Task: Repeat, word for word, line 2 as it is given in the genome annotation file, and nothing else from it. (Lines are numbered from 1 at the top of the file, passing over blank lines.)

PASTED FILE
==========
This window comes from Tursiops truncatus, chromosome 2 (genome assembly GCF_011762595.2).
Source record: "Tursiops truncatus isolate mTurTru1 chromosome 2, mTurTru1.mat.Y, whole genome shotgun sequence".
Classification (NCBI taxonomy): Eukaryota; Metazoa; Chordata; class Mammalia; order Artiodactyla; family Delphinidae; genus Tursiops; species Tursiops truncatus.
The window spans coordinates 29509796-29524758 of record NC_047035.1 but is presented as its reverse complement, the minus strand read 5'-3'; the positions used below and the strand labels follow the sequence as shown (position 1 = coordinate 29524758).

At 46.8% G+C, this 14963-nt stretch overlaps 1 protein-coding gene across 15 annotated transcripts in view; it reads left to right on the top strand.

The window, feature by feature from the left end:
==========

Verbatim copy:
Source record: "Tursiops truncatus isolate mTurTru1 chromosome 2, mTurTru1.mat.Y, whole genome shotgun sequence".